So, I’m no doctor and I don’t claim to be qualified to read an MRI, but… it looks pretty good to me! I think I had a very clean tear and I think it’s sitting snugly together… I’m optimistic.

My appointment is for 1:00pm (Eastern) today and I will find out for sure. Fingers crossed!

Incidentally, I have not experienced any pain whatsoever…. so far!!!
Seriously. None. Is that normal?

I take that back… my cast is so big it covers my toes, too… My toes hurt a little… I have been wiggling the and that has really helped… But I worry if I should be doing that???? Is it OK if I wiggle my toes? …or should I stop doing that?

But I’ve had no pain whatsoever on my achilles tendon.

So… I’ll continue reading other’s blogs and getting to know you folks… I’ll continue updating on my status… I’ll continue asking questions… etc… Looks like it’s gonna be a bumpy ride!

Thanks in advance for any information and support you will offer!


10 Responses to “I See You Tore Your Achille’s Tendon, I Tore My Achille’s Tendon Too…”

  1. Hi, this is a comment.
    To delete a comment, just log in, and view the posts’ comments, there you will have the option to edit or delete them.

  2. Hello Icky - well done on getting your blog - can’t wait to hear from you.

  3. I typed a big entry :)
    I Saved It…
    I can view it…
    But I don’t see it posted anywhere… yet.
    I assume it’s will be reviewed before being posted :)
    Anyway… Whew! It is written :)

  4. I figured it out :)

  5. I too had very little to no pain. i went into an “aircast” after 48 hours (when the diagnosis was made)

    my ultrasound results were ~15 mm gap at neutral and ~7mm gap with toes pointed down (not sure how many degrees)

    those ‘gaps’ were within my centers protocol, so i went non-surgical and i am very happy i did

    i STRONGLY recommend asking your ortho:
    1) how many, if any, non-operative patients have you had?
    2) how would he/she compare the rehab protocols?

    I suggest getting a protocol as soon as you can, and bring it in every time with your notes / personal experience.

    I say this because, in my case, (and my opinion), I went non-operative with a slow, lets be safe type of recovery. non-necessarily a bad thing. But that route is much easier on the doc than on the patient!! And I didnt get a ton of time to discuss before my doc was on to the next patient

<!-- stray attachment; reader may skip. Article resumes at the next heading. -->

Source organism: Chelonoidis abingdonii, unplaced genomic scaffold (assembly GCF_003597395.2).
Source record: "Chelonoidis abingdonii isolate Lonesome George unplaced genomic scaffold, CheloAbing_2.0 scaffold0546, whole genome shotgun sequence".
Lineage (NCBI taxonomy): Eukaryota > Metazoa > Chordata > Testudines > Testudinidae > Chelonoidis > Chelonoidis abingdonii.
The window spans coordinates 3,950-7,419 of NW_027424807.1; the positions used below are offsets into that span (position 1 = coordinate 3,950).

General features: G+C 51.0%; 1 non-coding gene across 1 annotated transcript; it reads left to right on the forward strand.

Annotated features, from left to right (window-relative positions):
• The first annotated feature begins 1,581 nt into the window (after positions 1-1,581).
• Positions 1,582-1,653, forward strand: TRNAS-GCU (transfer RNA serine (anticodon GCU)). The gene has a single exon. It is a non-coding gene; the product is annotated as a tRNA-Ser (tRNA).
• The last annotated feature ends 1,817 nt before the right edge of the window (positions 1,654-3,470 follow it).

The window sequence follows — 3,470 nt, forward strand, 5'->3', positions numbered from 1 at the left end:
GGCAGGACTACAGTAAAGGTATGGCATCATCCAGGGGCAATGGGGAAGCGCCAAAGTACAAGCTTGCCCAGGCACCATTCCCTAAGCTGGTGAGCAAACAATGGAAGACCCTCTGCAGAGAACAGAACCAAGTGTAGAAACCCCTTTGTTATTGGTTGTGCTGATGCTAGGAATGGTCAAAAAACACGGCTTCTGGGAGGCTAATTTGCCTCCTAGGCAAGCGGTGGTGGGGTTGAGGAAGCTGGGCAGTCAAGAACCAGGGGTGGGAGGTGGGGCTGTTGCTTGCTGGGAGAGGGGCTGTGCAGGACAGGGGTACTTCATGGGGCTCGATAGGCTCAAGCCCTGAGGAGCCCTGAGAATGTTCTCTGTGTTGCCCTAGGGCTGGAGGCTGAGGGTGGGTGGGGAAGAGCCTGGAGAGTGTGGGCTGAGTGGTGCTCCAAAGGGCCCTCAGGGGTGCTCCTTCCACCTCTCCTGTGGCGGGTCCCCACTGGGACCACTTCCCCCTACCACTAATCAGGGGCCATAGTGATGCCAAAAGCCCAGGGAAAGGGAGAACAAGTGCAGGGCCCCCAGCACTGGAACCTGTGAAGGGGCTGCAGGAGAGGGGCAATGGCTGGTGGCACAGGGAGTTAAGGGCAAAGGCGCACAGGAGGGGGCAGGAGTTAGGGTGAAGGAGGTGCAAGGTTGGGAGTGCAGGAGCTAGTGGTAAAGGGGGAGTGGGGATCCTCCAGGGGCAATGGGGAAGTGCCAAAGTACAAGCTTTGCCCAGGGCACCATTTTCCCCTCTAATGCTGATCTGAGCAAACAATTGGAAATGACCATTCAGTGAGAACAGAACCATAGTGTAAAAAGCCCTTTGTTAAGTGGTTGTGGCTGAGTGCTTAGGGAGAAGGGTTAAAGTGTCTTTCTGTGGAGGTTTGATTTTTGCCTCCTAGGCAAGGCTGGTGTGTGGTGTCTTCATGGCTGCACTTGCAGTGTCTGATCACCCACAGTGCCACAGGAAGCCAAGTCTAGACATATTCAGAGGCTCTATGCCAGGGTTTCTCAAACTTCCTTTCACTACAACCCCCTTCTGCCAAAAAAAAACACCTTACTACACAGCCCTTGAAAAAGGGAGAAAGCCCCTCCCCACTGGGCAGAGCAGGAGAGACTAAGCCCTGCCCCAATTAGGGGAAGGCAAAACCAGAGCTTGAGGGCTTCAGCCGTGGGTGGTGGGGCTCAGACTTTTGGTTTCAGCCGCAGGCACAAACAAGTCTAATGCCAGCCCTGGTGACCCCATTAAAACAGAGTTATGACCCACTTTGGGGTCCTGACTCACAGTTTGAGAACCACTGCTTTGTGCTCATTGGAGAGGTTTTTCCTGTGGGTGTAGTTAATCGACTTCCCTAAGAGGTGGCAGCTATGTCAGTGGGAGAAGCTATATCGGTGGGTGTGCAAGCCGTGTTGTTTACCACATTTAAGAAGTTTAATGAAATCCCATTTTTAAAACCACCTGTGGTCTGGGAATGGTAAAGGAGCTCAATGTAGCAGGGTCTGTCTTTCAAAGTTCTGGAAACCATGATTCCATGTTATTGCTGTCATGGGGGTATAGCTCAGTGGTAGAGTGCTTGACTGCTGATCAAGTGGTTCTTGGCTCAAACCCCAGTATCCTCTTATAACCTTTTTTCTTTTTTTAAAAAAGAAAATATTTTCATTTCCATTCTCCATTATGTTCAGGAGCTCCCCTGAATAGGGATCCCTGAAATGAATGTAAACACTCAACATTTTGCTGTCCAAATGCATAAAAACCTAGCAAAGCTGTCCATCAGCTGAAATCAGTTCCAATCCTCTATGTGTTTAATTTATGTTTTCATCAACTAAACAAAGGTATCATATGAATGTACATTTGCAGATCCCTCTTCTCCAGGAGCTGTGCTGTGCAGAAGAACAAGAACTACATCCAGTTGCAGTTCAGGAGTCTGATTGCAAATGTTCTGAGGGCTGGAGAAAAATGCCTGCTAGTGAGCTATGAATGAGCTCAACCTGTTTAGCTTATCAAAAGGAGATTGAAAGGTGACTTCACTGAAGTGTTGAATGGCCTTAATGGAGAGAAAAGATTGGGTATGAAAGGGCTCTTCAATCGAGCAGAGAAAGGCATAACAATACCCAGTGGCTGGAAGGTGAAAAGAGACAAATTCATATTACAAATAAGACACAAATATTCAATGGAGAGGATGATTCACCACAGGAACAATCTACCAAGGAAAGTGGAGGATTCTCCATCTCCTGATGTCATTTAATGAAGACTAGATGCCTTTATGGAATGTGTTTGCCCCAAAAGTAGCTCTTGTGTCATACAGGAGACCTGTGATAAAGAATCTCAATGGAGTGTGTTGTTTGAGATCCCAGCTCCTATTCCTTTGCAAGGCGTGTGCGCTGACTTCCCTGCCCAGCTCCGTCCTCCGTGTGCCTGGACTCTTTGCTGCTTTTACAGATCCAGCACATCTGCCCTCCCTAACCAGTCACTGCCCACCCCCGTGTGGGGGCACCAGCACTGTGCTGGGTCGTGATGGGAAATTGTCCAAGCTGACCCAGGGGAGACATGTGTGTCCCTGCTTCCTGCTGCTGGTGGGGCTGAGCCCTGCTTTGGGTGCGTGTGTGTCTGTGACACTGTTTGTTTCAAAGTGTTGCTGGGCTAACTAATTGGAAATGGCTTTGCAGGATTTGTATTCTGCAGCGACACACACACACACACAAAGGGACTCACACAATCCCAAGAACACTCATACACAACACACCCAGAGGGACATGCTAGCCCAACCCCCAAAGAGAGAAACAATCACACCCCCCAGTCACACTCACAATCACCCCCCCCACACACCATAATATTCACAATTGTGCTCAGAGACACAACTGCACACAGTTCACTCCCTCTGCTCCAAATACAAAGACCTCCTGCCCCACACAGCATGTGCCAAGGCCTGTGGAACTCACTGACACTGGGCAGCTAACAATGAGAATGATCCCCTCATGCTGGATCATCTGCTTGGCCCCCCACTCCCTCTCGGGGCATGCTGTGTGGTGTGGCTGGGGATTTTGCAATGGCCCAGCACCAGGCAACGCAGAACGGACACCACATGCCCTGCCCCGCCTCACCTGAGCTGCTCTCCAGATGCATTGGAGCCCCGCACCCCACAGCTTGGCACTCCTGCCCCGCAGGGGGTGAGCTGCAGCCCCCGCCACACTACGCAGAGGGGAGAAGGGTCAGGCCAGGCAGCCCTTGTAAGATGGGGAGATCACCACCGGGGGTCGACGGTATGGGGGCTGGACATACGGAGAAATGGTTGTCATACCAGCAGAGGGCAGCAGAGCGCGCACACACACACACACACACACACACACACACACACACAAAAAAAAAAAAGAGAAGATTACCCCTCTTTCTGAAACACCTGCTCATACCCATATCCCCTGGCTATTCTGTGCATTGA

Keep us posted and good luck!

  6. Is the gap size relevant? I had a 6 cm gap which seems huge, i could put my whole palm in the gap, but there was no question of surgery as a result. Norm - did you say something at some point about gap size and one of the studies you looked at?

  7. Hi Icky.

    Sorry to hear about your rupture. Like yourself I am 40 with two young children. I ruptured my tendon 4 weeks ago but I am only 3 weeks post surgery.

    Surgery was the only way to go for me because it was a complete rupture & the re-rupture rates were lower.

    From reading other peoples blogs we are on a slow path to recover. I look forward to your future blogs.

    By the way I had no pain. Could be the signs of a complete rupture like me. My sister in law who is a physio could me that tendon have a poorer supply of nerves and blood compared to muscle. This also may be why the pain was not that great.

    Happy hopping

  8. Just got back from the Doc.
    No surgery! Yay!
    He’s been at this for 20+ years… His Father for 45+ years… And their foot and ankle Doc is one of the best in town (approximate 15 yrs)

    Slow and steady… First cast off on Dec 29th…

    Busy now…. Details later :)

  9. OK… So, here in Lexington, KY we have a University (The University of Kentucky)… Besides research and medicine the University is known for Basketball (Kentucky Wildcats)… There is also a football team… And this region is pretty full of athletic types…

    According to my Osteopath there are various clinics around that treat Achilles Tears differently… some more aggressive than others… He says they pretty regularly (several a year) who come to them after suffering setbacks or reruptures due to therapy that’s too aggressive…

    One fella ended up with an achilles that was too short (not yet stretched long enough) and his therapy was too much…and he reruptured it… Fortunately he was able to take the nonsurgical route (leaving about 6mm gap) which healed nicely and his achilles was the right length.

    Anyway… he says they have fewer complications over time by just going slow and steady…

    Apparently I could be out of the cast more quickly if I took the surgery…

    Apparently I could begin therapy sooner… and even have more strength at the 6 month mark…

    But, after 1 year there’d be no difference. The strength and range of motion are virtually indistinguishable after 1 year…

    With that in mind, I’m going to take his advice and just go at a slow and steady pace…

    If it appears that I am responding nicely and we can step things up a bit, then of course that’s what we’ll do…